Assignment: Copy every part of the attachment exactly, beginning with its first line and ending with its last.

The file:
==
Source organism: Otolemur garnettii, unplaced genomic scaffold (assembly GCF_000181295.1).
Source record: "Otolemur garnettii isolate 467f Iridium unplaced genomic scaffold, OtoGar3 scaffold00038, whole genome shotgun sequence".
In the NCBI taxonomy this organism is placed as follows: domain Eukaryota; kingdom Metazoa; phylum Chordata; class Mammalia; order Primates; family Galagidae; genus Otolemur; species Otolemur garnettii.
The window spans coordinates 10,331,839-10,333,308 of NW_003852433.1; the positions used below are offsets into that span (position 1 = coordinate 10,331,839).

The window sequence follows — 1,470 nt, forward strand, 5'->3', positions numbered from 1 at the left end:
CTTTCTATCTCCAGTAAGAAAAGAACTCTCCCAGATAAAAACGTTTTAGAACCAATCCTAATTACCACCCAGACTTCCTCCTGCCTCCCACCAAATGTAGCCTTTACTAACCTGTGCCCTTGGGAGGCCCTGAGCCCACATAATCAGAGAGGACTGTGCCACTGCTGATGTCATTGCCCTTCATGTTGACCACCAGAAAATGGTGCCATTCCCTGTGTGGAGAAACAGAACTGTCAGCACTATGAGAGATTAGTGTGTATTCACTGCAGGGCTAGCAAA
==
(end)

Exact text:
Source organism: Otolemur garnettii, unplaced genomic scaffold (assembly GCF_000181295.1).
Source record: "Otolemur garnettii isolate 467f Iridium unplaced genomic scaffold, OtoGar3 scaffold00038, whole genome shotgun sequence".
In the NCBI taxonomy this organism is placed as follows: domain Eukaryota; kingdom Metazoa; phylum Chordata; class Mammalia; order Primates; family Galagidae; genus Otolemur; species Otolemur garnettii.
The window spans coordinates 10,331,839-10,333,308 of NW_003852433.1; the positions used below are offsets into that span (position 1 = coordinate 10,331,839).

The window sequence follows — 1,470 nt, forward strand, 5'->3', positions numbered from 1 at the left end:
CTTTCTATCTCCAGTAAGAAAAGAACTCTCCCAGATAAAAACGTTTTAGAACCAATCCTAATTACCACCCAGACTTCCTCCTGCCTCCCACCAAATGTAGCCTTTACTAACCTGTGCCCTTGGGAGGCCCTGAGCCCACATAATCAGAGAGGACTGTGCCACTGCTGATGTCATTGCCCTTCATGTTGACCACCAGAAAATGGTGCCATTCCCTGTGTGGAGAAACAGAACTGTCAGCACTATGAGAGATTAGTGTGTATTCACTGCAGGGCTAGCAAA